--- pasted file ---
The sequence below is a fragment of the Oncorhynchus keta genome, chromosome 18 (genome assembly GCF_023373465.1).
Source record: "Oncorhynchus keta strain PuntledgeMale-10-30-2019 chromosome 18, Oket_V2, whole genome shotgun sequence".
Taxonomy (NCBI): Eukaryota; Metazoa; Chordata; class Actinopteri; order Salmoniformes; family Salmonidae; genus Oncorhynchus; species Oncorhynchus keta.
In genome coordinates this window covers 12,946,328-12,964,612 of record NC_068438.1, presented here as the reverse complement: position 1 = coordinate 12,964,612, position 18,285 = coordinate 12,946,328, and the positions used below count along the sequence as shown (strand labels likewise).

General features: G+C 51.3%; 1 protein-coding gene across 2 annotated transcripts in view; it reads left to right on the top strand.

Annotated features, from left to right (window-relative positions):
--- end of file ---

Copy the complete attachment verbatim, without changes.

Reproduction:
The sequence below is a fragment of the Oncorhynchus keta genome, chromosome 18 (genome assembly GCF_023373465.1).
Source record: "Oncorhynchus keta strain PuntledgeMale-10-30-2019 chromosome 18, Oket_V2, whole genome shotgun sequence".
Taxonomy (NCBI): Eukaryota; Metazoa; Chordata; class Actinopteri; order Salmoniformes; family Salmonidae; genus Oncorhynchus; species Oncorhynchus keta.
In genome coordinates this window covers 12,946,328-12,964,612 of record NC_068438.1, presented here as the reverse complement: position 1 = coordinate 12,964,612, position 18,285 = coordinate 12,946,328, and the positions used below count along the sequence as shown (strand labels likewise).

General features: G+C 51.3%; 1 protein-coding gene across 2 annotated transcripts in view; it reads left to right on the top strand.

Annotated features, from left to right (window-relative positions):